By Rev. J.C. Austin
Philemon. It’s kind of a strange choice, I’ll admit it. It would be even under normal circumstances, but it feels especially strange given where we find ourselves these days: in a society that seems ever more anxious, fearful, angry, and polarized as we grapple with the worst global pandemic in at least 100 years, the dynamics of systemic racism, and a presidential campaign season that is starting to sound almost apocalyptic. And we’re going to read Philemon? Really?
Philemon doesn’t even feel like it necessarily should even be in the Bible. It’s so short it doesn’t even have any chapters: just 21 verses, 335 words (in the original Greek, anyway). And unlike all of Paul’s other letters in the Bible, this one is not written to a congregation or a group of congregations; despite mentioning two other leaders and the church in his greeting, he is writing to just one single other person.[i]
So the letter is short, it’s personal, it’s vague, it doesn’t have any good stories or elaborate metaphors or ringing sound-bites of theology; in fact, the language itself is so flowery and flattering that it is hard to read or to hear. All reasons why this letter is rarely read or preached from in the church today.
But here’s something else that’s strange about this letter. It actually was popular not so long ago, in the age of African slavery in Europe and the Americas. The white people of that age liked it because they read it as being about Onesimus, whom they understood as a lazy slave who had stolen something from his master and run away to escape punishment, whom Paul had converted and was sending back to his rightful owner as newly converted and obedient.
Thus, to them, it was a story that reinforced their values as “Christian” slave owners and traders whose slaves owed them submission in a God-ordered society. “Formerly he was useless to you, but now he is useful both to you and to me,” Paul writes. The slave masters read Onesimus’ being “useless” to mean what they considered a useless slave: lazy, contrary and unproductive, so that you had to spend all your time beating him and breaking him into submission, rather than getting productive work out of him.
Clearly, he ran away at some point, and again, the slave traders assumed that this was because he was disobedient and probably because he stole something; clearly Philemon, as the master, was the one who had been wronged in this episode. And to them, that all made sense, just like his conversion made sense. Obviously, the definition of a slave’s worth is his or her usefulness, so his conversion must have made him docile and obedient, ready to return and accept his identity as a slave.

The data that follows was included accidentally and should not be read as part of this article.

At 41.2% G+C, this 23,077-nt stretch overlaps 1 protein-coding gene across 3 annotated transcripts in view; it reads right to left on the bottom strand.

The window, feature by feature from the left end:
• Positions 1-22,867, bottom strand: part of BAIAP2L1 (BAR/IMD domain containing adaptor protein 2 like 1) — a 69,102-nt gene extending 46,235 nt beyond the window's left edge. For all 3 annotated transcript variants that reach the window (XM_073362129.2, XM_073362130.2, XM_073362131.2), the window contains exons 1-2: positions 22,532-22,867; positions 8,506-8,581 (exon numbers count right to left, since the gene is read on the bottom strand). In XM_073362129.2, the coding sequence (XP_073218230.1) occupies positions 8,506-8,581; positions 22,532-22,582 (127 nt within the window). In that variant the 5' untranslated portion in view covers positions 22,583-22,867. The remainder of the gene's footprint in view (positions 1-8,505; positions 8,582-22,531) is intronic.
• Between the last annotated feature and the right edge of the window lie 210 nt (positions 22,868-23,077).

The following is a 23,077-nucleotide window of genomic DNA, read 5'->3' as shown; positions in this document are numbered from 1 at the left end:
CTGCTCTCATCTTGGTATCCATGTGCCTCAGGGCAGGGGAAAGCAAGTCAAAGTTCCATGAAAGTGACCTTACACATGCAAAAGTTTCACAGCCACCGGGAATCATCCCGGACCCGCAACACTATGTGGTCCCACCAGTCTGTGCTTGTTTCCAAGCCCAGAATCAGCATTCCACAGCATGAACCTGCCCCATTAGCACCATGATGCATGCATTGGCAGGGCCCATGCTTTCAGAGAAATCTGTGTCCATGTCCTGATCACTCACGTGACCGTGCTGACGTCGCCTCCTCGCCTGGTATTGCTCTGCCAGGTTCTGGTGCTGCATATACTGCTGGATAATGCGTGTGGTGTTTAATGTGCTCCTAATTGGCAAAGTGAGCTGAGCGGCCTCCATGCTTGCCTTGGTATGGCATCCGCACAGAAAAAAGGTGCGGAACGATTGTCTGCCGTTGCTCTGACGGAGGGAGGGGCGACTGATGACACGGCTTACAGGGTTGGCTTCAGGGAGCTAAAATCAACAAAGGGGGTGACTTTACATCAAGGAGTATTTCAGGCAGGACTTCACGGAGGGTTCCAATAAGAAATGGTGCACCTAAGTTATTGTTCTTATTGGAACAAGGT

Now, it’s only fair to point out that Paul is being unusually diplomatic and indirect in this letter, so it can be hard to tell exactly what he’s getting at. But if there’s anything that is clear, it is that Paul is not sending Onesimus back as a docile, obedient, and useful slave for Philemon. It’s extraordinary how the white slave masters missed verse 16; it’s the whole point of the entire letter! Paul urges Philemon to take Onesimus back “no longer as a slave, but more than a slave, a beloved brother.”
Paul doesn’t want Philemon to just accept Onesimus back into his household; Paul wants him to accept Onesimus back into the church that meets in that household, accept him as a brother in Christ, an equal, a fellow co-worker in the gospel. He wants Philemon to not only forego his claim over his life as well; he wants Philemon to set Onesimus free. The name “Onesimus” literally means “Useful One.” Paul wants Philemon to take Onesimus back so that he can accept his identity, his usefulness, not in slavery, but as an equal and free partner in the gospel.
That’s an awful lot for Paul to ask. Behind all the flowery language, the compliments and the affirmations, Paul is challenging Philemon to take the demands of the gospel not simply seriously, but personally. He is asking Philemon to do something that his society tells him is unnecessary and even unwise: Paul is asking him to accept his former slave as an equal for the sake of the Gospel, to say goodbye to Onesimus the slave and embrace Onesimus the brother. That entails a real personal cost. Not a financial cost—Paul has offered to cover any losses there. No, it will cost Philemon his cultural status and power over Onesimus, everything that his culture tells him is his right and privilege. And Paul is asking him to choose to pay that cost.